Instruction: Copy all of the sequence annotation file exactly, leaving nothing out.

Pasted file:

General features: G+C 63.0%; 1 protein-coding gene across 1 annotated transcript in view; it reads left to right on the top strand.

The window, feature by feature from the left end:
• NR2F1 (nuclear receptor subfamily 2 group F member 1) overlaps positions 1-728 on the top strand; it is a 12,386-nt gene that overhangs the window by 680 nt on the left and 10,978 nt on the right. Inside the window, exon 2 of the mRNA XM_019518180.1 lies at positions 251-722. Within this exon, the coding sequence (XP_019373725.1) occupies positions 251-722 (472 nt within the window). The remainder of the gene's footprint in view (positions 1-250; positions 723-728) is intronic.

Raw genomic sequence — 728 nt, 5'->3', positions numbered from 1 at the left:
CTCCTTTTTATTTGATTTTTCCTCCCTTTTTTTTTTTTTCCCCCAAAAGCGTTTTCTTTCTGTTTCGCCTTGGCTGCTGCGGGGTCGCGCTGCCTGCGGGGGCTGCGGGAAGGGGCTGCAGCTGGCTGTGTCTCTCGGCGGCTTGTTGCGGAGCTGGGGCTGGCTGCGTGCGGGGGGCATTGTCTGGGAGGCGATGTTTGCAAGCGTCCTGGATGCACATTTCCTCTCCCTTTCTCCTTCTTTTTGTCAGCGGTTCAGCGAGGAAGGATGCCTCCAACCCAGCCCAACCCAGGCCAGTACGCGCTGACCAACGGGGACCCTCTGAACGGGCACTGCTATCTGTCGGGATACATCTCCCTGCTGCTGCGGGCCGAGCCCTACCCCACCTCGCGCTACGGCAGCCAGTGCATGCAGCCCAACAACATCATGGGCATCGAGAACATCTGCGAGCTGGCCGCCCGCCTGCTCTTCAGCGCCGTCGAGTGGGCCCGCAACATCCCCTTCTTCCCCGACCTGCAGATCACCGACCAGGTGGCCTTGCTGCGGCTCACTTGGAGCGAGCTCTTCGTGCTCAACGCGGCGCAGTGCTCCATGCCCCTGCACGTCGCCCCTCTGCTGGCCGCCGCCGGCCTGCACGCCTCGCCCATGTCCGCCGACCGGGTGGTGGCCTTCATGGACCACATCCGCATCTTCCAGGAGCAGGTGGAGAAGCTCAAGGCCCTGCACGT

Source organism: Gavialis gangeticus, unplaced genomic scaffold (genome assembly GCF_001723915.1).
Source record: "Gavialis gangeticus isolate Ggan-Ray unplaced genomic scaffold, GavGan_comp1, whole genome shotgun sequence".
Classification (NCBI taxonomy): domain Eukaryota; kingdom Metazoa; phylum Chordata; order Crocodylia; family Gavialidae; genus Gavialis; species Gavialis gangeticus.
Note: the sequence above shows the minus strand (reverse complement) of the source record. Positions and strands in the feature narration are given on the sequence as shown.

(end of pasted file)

General features: G+C 63.0%; 1 protein-coding gene across 1 annotated transcript in view; it reads left to right on the top strand.

The window, feature by feature from the left end:
• NR2F1 (nuclear receptor subfamily 2 group F member 1) overlaps positions 1-728 on the top strand; it is a 12,386-nt gene that overhangs the window by 680 nt on the left and 10,978 nt on the right. Inside the window, exon 2 of the mRNA XM_019518180.1 lies at positions 251-722. Within this exon, the coding sequence (XP_019373725.1) occupies positions 251-722 (472 nt within the window). The remainder of the gene's footprint in view (positions 1-250; positions 723-728) is intronic.

Raw genomic sequence — 728 nt, 5'->3', positions numbered from 1 at the left:
CTCCTTTTTATTTGATTTTTCCTCCCTTTTTTTTTTTTTCCCCCAAAAGCGTTTTCTTTCTGTTTCGCCTTGGCTGCTGCGGGGTCGCGCTGCCTGCGGGGGCTGCGGGAAGGGGCTGCAGCTGGCTGTGTCTCTCGGCGGCTTGTTGCGGAGCTGGGGCTGGCTGCGTGCGGGGGGCATTGTCTGGGAGGCGATGTTTGCAAGCGTCCTGGATGCACATTTCCTCTCCCTTTCTCCTTCTTTTTGTCAGCGGTTCAGCGAGGAAGGATGCCTCCAACCCAGCCCAACCCAGGCCAGTACGCGCTGACCAACGGGGACCCTCTGAACGGGCACTGCTATCTGTCGGGATACATCTCCCTGCTGCTGCGGGCCGAGCCCTACCCCACCTCGCGCTACGGCAGCCAGTGCATGCAGCCCAACAACATCATGGGCATCGAGAACATCTGCGAGCTGGCCGCCCGCCTGCTCTTCAGCGCCGTCGAGTGGGCCCGCAACATCCCCTTCTTCCCCGACCTGCAGATCACCGACCAGGTGGCCTTGCTGCGGCTCACTTGGAGCGAGCTCTTCGTGCTCAACGCGGCGCAGTGCTCCATGCCCCTGCACGTCGCCCCTCTGCTGGCCGCCGCCGGCCTGCACGCCTCGCCCATGTCCGCCGACCGGGTGGTGGCCTTCATGGACCACATCCGCATCTTCCAGGAGCAGGTGGAGAAGCTCAAGGCCCTGCACGT

Source organism: Gavialis gangeticus, unplaced genomic scaffold (genome assembly GCF_001723915.1).
Source record: "Gavialis gangeticus isolate Ggan-Ray unplaced genomic scaffold, GavGan_comp1, whole genome shotgun sequence".
Classification (NCBI taxonomy): domain Eukaryota; kingdom Metazoa; phylum Chordata; order Crocodylia; family Gavialidae; genus Gavialis; species Gavialis gangeticus.
Note: the sequence above shows the minus strand (reverse complement) of the source record. Positions and strands in the feature narration are given on the sequence as shown.